One of the advantages of living in Washington State is that Alaska is sort of the next state to the north, if you don't count British Columbia and the like. This means that the folks at Bella Italia were able to snarf a some fresh Alaskan king crab legs from their friends to the north. We were trying to figure out what to do for dinner when we got the call. Dave Senters was cooking, the crab was in, and we were ready.

The dish pictured above is a plate of fresh Alaskan king crab meat with fried bread crumbs, fried garlic, baby potatoes, and fresh scallions in brown butter sauce with balsamic vinegar on angel hair pasta. We were quite impressed. The crab meat was richer in flavor than our own local Dungeness crab meat, and had a meaty, almost chunky texture. It was as sweet as local crab, but the chunks were larger. If you've ever had Alaskan kind crab legs at an upmarket brunch, you probably remember them as a bit bland and watery, perhaps even a bit stringy. There was none of this here. This crab had legs, and it stood up to a powerfully flavored pasta dish quite nicely.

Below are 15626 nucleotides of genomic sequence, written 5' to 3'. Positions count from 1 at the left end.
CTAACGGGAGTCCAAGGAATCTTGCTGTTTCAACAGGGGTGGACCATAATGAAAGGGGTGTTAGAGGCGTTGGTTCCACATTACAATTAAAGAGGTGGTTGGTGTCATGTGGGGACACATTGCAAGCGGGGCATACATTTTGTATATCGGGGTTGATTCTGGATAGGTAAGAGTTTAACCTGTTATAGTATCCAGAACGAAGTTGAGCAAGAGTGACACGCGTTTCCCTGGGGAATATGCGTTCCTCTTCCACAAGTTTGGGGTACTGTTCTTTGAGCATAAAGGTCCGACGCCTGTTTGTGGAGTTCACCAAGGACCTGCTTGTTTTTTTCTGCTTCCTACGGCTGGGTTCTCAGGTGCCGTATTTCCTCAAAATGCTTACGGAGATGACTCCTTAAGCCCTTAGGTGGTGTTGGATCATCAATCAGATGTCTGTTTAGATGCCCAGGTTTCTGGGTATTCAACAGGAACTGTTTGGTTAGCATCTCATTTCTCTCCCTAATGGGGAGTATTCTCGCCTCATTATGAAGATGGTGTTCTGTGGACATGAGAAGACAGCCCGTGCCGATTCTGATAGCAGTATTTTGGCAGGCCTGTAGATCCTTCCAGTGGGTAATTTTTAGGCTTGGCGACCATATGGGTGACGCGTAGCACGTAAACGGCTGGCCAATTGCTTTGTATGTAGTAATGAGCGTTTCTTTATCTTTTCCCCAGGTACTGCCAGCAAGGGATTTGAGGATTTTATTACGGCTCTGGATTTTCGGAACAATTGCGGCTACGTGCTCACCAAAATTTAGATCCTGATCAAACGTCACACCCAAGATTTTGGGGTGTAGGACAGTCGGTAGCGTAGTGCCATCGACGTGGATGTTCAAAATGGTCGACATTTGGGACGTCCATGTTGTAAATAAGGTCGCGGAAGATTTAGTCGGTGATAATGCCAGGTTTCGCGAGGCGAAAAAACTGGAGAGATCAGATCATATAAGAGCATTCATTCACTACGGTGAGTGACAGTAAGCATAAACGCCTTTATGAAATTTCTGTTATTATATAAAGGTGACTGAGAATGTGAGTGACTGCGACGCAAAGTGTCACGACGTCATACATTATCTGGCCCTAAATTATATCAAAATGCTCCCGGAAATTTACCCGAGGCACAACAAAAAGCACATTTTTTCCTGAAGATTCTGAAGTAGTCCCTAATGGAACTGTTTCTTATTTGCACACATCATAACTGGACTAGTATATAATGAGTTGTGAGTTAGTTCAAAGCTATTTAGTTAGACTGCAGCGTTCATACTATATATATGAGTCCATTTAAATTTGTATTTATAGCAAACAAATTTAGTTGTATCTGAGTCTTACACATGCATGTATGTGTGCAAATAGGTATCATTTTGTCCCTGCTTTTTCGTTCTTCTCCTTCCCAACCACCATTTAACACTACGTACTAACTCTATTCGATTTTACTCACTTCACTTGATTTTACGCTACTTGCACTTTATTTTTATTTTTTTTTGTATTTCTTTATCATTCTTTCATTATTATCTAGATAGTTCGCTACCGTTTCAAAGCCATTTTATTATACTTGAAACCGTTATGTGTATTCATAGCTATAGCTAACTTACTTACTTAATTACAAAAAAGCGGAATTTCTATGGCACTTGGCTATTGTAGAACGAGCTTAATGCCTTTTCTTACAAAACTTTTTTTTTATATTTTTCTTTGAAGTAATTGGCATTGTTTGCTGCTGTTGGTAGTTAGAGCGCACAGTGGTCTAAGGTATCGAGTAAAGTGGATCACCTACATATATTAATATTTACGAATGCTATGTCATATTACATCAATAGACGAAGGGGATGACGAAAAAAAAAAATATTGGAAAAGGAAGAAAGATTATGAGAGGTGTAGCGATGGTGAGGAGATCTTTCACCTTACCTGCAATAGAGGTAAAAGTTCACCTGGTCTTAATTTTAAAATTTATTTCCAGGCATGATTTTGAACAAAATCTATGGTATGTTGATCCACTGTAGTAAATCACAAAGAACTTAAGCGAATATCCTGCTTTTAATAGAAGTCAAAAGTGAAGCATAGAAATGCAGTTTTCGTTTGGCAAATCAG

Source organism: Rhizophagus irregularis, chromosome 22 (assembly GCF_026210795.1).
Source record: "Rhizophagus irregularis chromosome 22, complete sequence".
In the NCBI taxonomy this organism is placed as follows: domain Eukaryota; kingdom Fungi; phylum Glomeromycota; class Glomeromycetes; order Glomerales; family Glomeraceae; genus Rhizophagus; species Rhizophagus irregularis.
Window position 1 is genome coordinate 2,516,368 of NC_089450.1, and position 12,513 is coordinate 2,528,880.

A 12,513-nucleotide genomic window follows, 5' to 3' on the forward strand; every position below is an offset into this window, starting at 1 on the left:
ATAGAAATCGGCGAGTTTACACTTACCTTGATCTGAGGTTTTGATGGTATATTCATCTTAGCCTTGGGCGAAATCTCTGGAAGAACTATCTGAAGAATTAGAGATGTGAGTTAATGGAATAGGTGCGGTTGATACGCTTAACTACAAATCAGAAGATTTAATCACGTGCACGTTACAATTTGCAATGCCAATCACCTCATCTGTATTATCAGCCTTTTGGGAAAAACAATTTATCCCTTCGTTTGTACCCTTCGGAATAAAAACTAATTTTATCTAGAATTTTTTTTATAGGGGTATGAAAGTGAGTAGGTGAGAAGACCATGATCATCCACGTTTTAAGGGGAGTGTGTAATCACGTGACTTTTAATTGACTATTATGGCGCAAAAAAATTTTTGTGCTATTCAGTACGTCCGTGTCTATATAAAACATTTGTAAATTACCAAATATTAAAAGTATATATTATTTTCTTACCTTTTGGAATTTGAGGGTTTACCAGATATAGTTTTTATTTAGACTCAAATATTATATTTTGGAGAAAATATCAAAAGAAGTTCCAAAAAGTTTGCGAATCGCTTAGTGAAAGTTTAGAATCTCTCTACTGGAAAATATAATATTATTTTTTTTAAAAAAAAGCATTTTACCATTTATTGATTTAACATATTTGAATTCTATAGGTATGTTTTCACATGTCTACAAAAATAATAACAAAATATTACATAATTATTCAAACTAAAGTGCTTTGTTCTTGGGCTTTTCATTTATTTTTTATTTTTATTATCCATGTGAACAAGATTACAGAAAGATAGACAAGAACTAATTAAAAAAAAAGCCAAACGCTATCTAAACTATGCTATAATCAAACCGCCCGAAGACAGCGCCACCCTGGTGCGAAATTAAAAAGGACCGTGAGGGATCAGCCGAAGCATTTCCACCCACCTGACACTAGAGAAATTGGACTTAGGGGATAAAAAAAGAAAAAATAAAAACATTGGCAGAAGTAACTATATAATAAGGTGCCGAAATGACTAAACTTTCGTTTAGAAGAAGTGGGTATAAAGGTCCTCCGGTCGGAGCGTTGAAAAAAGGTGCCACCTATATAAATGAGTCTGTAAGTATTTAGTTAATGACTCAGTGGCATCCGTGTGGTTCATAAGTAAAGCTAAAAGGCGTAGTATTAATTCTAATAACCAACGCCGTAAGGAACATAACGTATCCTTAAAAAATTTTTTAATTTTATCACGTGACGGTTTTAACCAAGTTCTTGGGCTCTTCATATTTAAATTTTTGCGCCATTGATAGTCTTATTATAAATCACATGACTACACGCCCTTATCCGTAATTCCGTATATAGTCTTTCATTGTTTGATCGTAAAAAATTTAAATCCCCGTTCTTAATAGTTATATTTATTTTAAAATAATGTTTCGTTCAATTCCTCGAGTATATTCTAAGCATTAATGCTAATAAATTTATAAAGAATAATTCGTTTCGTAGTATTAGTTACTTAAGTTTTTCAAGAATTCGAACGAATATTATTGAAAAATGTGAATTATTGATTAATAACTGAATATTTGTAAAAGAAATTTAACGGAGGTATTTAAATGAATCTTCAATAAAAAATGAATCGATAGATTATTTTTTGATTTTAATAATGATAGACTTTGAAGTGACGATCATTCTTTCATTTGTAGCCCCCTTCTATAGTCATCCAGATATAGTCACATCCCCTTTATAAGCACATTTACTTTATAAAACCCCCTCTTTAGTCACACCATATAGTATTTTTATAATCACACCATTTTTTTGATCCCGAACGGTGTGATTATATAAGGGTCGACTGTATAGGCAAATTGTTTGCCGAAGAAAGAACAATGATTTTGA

We aren't sure if your local restaurant provides this kind of service, but if you do get a call saying that the fresh Alaskan king crab legs are in, don't wait. Even at 3AM it is worth scrambling down for a taste of this king of the crabmeats.

Keywords: fish, food, dungeness, restaurants, washington state, alaska

Sea Star at Second Beach

08/15/05 - Sea Stars

We often see starfish at Second Beach, particularly at low tide, but on our last visit we saw several stranded sea stars. You can tell they are echinoderms, related to the starfish and sea urchins, because they have five fold body symmetry. In fact, they look a lot like starfish, except they have 20 legs, rather than just five.

We've updated our tide tables for La Push, which is right near, and has almost the same tide schedule as, Second Beach. You can even download an iCal calendar to set up a trip at low tide so you can explore the tide pools and caves more easily.

Keywords: second beach, animals, fish, tides

Ivory King Seafood

06/18/05 - Ivory King Seafood